India to respond ‘adequately’ to US trade action
Feb 11 2014 , New Delhi
Solar content requirement norm WTO-compliant: Anand Sharma
The US said the domestic content clause came in the way of American manufacturers gaining a bigger foothold in India’s fast-growing solar products market. India’s position is that the requirement is WTO-compliant.
“India will respond at WTO adequately,” commerce and industry minister Anand Sharma told reporters in Mumbai. “We may also have some issues with them (US) with regard to solar. We may also have an application or may move WTO.”
(In our frontpage report on Tuesday on the impending USTR action, we had incorrectly surmised that the dispute related to the US’ position on Indian generic drugmakers and the Indian government’s bias towards copycat Indian drugs to the detriment of big American pharma companies. As it eventually turned out on Tuesday, the action related to the Indian government’s preference for local solar panel manufacturers.)
India, most parts of which get bright sunshine 300 days a year, plans to raise solar power generation to 20,000 mw by 2022.
The US has approached the WTO’s dispute resolution mechanism, saying that domestic content condition in phase II of India’s solar mission is likely to affect 10,000 jobs in the US.
“We are also very clear that India has to create domestic manufacturing capacities. India must have those capacities. Otherwise, we will end up importing for the rest of our lives,” Sharma said, adding that the solar mission also involved heavy subsidies and public money should not be used to pay for imports. “We may also have some issues, even with regard to the solar mission. We may also have an application that we may move to WTO,” he said without specifying details.
Domestic solar industry players backed the government stand.
Ajay Goel, CEO of Tata Power Solar, said under the WTO the Indian government is allowed to protect its manufacturing industry where it is based on public good and generation of employment and provisioning for the uplift of the domestic industry. Besides, the domestic content is only about 375 MW of the overall 2,000 MW of solar target planned for the year, which is miniscule.
“It is ironical that the US government is trying to protect just one company through protectionism based on subsidies instead of looking for level playing field. The US itself provides such benefits to domestic manufacturers,” he said.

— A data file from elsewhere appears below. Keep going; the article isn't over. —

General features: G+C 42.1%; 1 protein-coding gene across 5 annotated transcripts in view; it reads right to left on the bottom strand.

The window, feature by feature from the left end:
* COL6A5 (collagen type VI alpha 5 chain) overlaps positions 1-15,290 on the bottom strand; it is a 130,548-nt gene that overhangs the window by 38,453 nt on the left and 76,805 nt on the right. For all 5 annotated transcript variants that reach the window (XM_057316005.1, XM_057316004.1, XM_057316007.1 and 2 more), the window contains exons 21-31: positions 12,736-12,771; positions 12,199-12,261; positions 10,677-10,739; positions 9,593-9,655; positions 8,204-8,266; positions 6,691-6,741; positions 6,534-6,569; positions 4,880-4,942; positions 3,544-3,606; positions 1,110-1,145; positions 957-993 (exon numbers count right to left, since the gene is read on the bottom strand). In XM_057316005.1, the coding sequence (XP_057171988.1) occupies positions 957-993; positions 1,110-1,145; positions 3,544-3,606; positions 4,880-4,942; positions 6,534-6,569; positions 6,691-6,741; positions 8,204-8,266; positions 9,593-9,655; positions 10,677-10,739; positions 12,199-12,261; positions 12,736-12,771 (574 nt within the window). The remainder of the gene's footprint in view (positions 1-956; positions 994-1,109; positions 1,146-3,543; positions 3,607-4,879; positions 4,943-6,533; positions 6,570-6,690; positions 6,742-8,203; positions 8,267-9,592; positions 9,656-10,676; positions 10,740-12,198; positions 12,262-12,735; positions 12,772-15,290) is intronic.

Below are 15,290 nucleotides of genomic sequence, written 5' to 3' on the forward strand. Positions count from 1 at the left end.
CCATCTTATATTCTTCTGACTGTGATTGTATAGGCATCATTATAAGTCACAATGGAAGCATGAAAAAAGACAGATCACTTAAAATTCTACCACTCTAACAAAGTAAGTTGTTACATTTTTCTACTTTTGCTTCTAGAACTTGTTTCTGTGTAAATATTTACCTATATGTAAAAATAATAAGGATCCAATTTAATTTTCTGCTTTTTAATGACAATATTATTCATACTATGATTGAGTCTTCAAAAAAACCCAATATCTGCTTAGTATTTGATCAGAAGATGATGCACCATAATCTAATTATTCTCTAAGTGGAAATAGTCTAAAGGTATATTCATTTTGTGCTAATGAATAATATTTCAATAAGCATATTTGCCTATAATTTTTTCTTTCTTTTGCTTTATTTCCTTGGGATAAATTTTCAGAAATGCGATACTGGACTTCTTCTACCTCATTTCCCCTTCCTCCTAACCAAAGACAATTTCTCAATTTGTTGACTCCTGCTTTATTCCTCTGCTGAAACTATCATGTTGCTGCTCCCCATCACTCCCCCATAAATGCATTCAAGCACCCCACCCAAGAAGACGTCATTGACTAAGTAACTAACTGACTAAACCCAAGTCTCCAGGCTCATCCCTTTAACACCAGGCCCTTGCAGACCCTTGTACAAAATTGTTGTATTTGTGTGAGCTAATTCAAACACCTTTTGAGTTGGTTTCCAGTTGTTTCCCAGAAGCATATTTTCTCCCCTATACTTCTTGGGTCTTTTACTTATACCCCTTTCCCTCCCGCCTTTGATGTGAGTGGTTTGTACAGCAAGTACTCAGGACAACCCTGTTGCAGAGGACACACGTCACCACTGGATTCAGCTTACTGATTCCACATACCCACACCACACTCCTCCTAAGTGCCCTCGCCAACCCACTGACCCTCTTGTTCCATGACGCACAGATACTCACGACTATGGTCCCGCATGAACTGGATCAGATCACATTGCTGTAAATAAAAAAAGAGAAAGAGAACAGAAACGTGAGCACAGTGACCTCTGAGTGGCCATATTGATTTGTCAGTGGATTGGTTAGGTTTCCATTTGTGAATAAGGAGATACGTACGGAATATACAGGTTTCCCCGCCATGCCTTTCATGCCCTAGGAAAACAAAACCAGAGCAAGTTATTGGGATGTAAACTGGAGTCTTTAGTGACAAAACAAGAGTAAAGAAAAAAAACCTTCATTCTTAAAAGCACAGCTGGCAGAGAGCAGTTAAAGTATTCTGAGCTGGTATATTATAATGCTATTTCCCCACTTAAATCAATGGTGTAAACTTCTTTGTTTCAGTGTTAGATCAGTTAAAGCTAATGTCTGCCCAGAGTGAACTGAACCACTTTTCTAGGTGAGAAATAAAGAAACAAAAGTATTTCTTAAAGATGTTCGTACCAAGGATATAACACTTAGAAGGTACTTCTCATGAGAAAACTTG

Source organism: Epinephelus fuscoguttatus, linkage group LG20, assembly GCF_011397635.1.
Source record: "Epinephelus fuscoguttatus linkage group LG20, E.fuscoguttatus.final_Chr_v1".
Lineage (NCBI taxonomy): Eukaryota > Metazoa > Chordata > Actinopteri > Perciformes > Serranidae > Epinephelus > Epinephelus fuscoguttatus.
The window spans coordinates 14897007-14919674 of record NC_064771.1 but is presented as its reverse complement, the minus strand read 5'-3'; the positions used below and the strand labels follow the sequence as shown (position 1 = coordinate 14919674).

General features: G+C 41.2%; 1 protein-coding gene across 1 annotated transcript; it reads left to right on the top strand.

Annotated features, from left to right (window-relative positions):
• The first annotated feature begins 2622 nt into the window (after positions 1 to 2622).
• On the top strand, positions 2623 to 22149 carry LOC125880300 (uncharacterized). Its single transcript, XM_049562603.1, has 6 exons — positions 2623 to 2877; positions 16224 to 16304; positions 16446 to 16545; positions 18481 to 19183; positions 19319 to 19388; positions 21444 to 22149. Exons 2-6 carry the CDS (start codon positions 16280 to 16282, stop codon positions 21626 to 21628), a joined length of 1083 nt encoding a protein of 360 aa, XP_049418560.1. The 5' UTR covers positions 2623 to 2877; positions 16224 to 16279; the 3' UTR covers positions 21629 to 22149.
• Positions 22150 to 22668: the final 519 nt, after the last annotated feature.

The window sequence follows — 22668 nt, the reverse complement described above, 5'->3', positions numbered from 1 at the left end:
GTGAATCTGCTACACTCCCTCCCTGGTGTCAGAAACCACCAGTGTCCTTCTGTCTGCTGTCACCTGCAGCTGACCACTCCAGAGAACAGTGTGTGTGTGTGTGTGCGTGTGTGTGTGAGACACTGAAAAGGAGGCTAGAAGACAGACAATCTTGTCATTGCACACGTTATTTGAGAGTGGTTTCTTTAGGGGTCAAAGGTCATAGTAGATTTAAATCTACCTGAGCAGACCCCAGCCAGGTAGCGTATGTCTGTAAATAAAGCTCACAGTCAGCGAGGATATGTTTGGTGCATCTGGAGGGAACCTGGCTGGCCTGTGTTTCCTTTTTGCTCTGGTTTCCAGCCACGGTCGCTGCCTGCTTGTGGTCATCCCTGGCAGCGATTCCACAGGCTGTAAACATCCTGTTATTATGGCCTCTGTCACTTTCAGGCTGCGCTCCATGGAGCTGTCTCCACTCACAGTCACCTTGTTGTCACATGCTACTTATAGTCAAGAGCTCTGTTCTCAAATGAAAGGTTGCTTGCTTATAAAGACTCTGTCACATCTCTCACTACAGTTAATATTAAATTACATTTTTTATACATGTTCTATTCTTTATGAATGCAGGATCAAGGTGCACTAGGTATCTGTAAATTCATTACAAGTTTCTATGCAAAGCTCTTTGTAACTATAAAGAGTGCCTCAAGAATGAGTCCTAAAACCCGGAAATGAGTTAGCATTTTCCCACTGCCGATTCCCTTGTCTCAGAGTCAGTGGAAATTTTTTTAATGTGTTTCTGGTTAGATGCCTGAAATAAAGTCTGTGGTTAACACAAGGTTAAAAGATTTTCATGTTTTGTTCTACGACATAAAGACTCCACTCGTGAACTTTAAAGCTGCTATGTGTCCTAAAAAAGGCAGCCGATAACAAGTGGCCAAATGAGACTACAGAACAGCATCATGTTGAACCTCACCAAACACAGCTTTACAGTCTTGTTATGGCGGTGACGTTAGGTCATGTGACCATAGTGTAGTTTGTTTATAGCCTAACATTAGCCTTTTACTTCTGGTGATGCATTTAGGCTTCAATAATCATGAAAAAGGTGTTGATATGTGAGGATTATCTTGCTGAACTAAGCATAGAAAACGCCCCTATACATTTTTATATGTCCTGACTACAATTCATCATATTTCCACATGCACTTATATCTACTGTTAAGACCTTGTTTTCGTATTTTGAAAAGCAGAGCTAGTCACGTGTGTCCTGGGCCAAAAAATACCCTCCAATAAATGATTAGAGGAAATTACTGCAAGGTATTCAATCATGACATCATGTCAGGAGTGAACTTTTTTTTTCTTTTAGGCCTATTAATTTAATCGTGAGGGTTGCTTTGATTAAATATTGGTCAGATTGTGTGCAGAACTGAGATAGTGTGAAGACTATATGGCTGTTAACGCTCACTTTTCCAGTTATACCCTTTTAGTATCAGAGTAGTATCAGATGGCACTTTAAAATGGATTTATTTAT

Commerce secretary Rajiv Kher said the US move was no surprise. “The US already had a consultation with us on the solar domestic content and now they have come in for a second-phase challenge... We will participate in the consultations. Our current policy is WTO-compliant. We will defend it,” Kher said.
Kher said many US firms had participated in auctions and succeeded in winning contracts in the solar mission. In February last year the US had challenged India’s solar programme and formally requested consultations over the first stage of the mission.
A senior official from Lanco Solar and a member of the Solar Panel Manufacturers Association said India needed to meet its current account deficit and had fewer dollars to spend on imports, which is not necessary.
India and the US are contesting several cases at the WTO, but their bilateral trade has nevertheless surged towards $65 billion.
Anish Rajagopal, founder director of Chemtrols Solar, a process and solutions provider, said if the government was spending public money on any project either through VGF or by providing subsidies to create employment, it was liable to seek local content for the project. Even under second phase of JNNSM, VGF is only for companies seeking local content.
Commerce secretary Kher accused the US of practising protectionism. “We have clear evidence of, I think, 13 states (in the US) follow restrictive policies... So we are examining their policies.”
Referring to other cases, Kher said that on steel rods, the WTO dispute panel had already taken a tentative decision and a final decision was expected ‘very soon.’ In April 2012, India registered a complaint with WTO against the imposition of US countervailing duties on certain hot-rolled carbon steel flat products from India.
On the visa issue, he said, “We have problems about their visa and immigration reforms. There is also an immigration reform bill in the works. We have examined the whole issue.”
TC Arora, director of Delhi-based Accunergy Power Consultants, said the US government itself provided similar benefits to its manufacturing industry. Besides, the funds from USEXIM are available only if the product is manufactured in the US.
“Then why do they have problems with India offering viability gap funding (VGF) to the industry if 30 per cent content is from local manufacturers? I do not think they have any chance against the Indian government at the WTO. Besides, the Indian government has left it open to bidders’ discretion if they want to seek local content, it is not mandatory. The company would lose the VGF to that extent.”
Major Biju Balakrishnan, CEO of Gurgaon-based solar firm Defmart, said he failed to understand why the US administration was so perturbed about India’s ‘made in India’ policy.
(With inputs from Vikas Srivastav in Mumbai and Ritwik Mukherjee in Kolkata)